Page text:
Like the mom-and-pop coffee shops and cafes that provide an opportunity for local artists to exhibit and sell their art, it’s been my goal for some time to provide such a space for artists within the disability community.   During Memorial Day weekend, while out on run (where I think, pray, meditate) I had an experience that I have come to refer to as a conversation with Nikki and Chris.  Someone called it the Holy Spirit, someone called it a “God wink,” someone referred to it as my active 3rd eye, another as said a morphic field.  I don’t know, but it was a clear thought, like a message, to dedicate this to Nikki and Chris, and to ask Helen to borrow Nikki’s art as the debut artist, and it brought me to tears running alone on a country road. A couple of days after the holiday weekend I sent a brief text message to Katie Strong, friend and colleague, but someone I’d not had communication with in a few years. Katie’s reply to my inquiring if she could help me to connect with Helen Booth, “Really this is freaky that you both reached out today. I can hear Nikki laughing.” Helen had just called Katie that day to ask for Katie’s input on how to distribute Nikki’s art.   As this project progressed, and as I searched for the right name for this space, I found a hand-written inscription from Chris, signed by both Nikki and Chris, that stated “Thank you for believing in us.”   Chris named the gallery space for me.

I am grateful for the kindness and generosity of Helen Booth, in sharing Nikki’s art. I am humbled to be the guardian of her art, and to be able to share Nikki’s art and her story in my office.  I am grateful for both Helen Booth’s and Tom Schneider’s support to honor Nikki and Chris.  Nikki and Chris are the inspiration for this gallery space; it is a small token to honor their memory with this dedication.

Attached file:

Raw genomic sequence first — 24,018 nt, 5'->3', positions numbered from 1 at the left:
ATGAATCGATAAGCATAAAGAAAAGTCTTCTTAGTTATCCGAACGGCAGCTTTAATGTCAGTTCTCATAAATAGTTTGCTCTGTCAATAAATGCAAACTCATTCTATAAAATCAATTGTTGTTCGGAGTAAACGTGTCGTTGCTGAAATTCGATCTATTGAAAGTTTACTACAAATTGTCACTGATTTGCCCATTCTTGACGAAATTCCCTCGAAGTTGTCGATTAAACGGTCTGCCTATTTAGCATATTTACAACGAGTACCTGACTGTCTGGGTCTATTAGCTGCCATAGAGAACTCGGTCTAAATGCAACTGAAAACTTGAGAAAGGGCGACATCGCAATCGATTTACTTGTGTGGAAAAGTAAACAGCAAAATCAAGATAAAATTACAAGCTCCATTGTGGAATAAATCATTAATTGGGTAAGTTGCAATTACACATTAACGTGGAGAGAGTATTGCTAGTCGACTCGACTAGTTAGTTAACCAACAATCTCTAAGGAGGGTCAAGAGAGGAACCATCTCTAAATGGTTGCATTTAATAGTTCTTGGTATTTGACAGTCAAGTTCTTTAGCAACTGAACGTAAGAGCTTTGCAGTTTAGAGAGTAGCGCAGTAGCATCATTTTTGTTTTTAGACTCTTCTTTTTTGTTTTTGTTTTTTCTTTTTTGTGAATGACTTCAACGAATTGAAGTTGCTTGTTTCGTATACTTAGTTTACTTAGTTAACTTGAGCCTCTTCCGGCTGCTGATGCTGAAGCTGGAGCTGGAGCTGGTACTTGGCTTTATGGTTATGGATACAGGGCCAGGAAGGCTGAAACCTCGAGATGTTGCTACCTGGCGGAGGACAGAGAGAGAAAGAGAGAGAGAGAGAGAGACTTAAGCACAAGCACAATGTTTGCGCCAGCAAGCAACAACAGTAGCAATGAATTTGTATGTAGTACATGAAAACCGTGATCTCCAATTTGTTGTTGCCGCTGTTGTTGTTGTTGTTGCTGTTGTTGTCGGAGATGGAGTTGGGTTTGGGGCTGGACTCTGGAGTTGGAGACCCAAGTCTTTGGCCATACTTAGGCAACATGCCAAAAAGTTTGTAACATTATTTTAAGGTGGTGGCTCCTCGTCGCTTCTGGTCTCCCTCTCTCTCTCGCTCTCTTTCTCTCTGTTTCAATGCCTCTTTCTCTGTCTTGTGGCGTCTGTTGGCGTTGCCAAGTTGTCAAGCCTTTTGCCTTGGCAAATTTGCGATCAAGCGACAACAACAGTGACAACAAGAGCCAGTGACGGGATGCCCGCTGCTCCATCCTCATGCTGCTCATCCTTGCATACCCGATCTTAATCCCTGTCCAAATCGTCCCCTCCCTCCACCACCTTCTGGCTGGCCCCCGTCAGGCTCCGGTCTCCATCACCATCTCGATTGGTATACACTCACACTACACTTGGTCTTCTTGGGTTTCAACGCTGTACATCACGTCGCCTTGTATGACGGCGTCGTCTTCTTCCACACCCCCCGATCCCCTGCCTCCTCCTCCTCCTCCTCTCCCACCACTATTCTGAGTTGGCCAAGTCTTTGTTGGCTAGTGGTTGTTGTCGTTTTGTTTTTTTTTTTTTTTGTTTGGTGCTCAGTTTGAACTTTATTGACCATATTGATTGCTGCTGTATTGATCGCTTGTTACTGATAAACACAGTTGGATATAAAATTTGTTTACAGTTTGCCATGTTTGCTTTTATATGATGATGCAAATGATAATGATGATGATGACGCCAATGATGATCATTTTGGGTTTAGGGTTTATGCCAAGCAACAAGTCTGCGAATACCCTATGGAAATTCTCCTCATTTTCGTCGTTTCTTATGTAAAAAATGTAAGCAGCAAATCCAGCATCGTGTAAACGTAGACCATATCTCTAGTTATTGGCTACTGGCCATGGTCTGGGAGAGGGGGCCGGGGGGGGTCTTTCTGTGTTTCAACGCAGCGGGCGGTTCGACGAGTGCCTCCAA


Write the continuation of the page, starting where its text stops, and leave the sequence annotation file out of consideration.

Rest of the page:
Believe Gallery looks forward to partnering with the community to provide gallery space to empower and promote artist’s ABILITY.

                            

Believe Gallery’s logo is an Irish Primrose.  The Irish Primrose was used as a medicinal plant for Healing, and is a symbol of Inspiration, Belonging and Nurturing, as well as Good Luck and Prosperity.

 

 

 

Michael Patrick O’Connor, July 2018

 

 

 

Believe Gallery’s logo is an Irish Primrose.  The Irish Primrose was used as a medicinal plant for Healing, and is a symbol of Inspiration, Belonging and Nurturing, as well as Good Luck and Prosperity.

517-881-1302 michael@oconnorot.com

The Celtic Maze pattern symbolizes the journey of life and the path of experience, & learning.  It symbolizes that there are twists, and turns, the challenges and obstacles in life, but that there are always open doors.

O’Connor Occupational Therapy Opens Doors to opportunities for individuals to live safely and independently in their community through RehabilitationEducation, and Adaptation.